On a farm, even a simple task can turn dangerous in an instant. Many seemingly simple tasks during annual silage production and harvest are so familiar that producers can become distracted and lose the focus required to ensure safety.
“In the farming community, every year we hear stories of on-farm accidents while working around silage that affect both workers and bystanders, regardless of their age and experience,” noted Dr. Bob Charley, forage products management with Lallemand Animal Nutrition.
However, these tragic accidents can be prevented with strict adherence to good silage management and silage safety resources.
“It is unfortunate that many people are not aware there is a danger, but in reality, there is,” Charley said. “Given the right resources and awareness of the issues, potential risks and fatalities can be understood and avoided.”
One area of silage safety that is often overlooked is silage face management. Improper face management is one of the biggest contributors to silage avalanches or cave-offs. Proper management of the face on a daily basis is crucial to safety. Plus, these practices benefit the quality and consistency of the feed, so there is no reason not to adopt them.
With the right tools and resources, injury and death can be prevented by:
* Practicing caution around silage. This includes keeping a safe distance from the face and inspecting surroundings cautiously.
* Executing the proper feedout. Never dig the bucket into the bottom of the pile, as this can create an overhang that could lead to a potential silage avalanche. Additionally, never drive the unloader parallel, and in close proximity, to the feedout face in an overfilled bunker or pile.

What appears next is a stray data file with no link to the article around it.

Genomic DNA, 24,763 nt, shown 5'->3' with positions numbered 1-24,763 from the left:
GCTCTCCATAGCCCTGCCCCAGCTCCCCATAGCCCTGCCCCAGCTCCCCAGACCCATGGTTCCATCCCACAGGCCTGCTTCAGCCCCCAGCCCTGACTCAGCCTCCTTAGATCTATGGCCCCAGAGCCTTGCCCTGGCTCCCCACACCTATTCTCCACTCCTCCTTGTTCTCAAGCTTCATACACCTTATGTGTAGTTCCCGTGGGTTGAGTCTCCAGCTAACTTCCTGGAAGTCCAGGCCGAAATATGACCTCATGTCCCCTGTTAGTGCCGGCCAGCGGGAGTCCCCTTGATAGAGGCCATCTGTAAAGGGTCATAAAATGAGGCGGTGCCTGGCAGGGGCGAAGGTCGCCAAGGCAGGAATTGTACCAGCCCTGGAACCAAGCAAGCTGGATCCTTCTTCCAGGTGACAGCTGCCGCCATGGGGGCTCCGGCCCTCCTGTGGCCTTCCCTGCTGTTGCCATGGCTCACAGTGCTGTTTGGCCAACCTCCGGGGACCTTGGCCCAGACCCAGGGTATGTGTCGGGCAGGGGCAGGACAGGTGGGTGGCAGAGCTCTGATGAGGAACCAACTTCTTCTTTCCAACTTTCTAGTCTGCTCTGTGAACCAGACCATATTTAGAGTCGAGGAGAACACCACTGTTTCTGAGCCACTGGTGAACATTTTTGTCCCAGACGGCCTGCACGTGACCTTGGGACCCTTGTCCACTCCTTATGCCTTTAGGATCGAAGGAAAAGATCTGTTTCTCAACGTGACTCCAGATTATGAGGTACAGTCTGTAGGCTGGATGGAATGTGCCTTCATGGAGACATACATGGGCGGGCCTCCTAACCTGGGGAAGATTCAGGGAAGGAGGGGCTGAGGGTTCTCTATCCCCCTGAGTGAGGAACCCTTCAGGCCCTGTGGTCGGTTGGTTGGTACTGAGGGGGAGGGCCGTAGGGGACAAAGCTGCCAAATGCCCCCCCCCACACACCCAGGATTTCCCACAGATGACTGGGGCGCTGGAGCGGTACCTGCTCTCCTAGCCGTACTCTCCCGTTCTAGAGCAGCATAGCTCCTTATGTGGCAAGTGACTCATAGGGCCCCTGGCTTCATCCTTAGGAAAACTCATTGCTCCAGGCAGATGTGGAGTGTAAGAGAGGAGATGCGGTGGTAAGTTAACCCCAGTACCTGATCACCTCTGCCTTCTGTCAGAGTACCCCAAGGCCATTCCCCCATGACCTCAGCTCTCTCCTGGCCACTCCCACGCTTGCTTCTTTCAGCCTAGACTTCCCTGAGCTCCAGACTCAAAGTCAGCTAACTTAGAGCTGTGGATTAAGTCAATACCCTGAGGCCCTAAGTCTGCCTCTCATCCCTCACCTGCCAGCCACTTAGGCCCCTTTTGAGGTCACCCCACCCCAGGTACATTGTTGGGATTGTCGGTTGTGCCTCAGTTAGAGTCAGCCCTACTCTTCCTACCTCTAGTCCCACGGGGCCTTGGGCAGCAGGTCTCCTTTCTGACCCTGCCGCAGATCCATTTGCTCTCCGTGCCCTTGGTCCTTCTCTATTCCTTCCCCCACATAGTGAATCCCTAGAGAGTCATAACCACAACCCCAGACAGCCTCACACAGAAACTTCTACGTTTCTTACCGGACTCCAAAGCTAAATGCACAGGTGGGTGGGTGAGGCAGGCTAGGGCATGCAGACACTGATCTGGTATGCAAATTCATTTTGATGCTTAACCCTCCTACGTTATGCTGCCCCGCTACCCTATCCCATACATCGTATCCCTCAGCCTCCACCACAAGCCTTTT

* Use caution when removing plastic, tires, tire sidewalls or gravel bags. When working in, around or on a pile, always wear a harness connected to a safety line, and bring a buddy to monitor.
“People are the greatest resource in any operation, and ensuring the safety of farm employees and visitors is the highest priority. For this reason, (Lallemand has) created a silage safety kit to help provide the best materials for silage safety,” Charley said.
The information and resource kit was developed in conjunction with leading silage safety experts Dr. Keith Bolsen, professor emeritus at Kansas State University, and Ruthie Bolsen. The kit includes:
* The "Silage Safety Handbook," which offers practical tips for building, maintaining and feeding out silage bunkers and piles safely;
* A quick-reference poster, which demonstrates the main principles for silage safety;
* Safety vests to improve staff visibility when working in, at or near silage storage facilities;
* A warning sign to be placed strategically to raise awareness of visitors and staff, and
* The "Basics of Silage Safety" video — a quick video resource that reiterates the importance of safe practices.
Producers can request these free resources by contacting their Lallemand Animal Nutrition representative or by visiting QualitySilage.com.
“We want to ensure all livestock producers practice silage safety. By offering these free resources, people have the opportunity to improve their safety practices — and even their silage quality,” Charley said.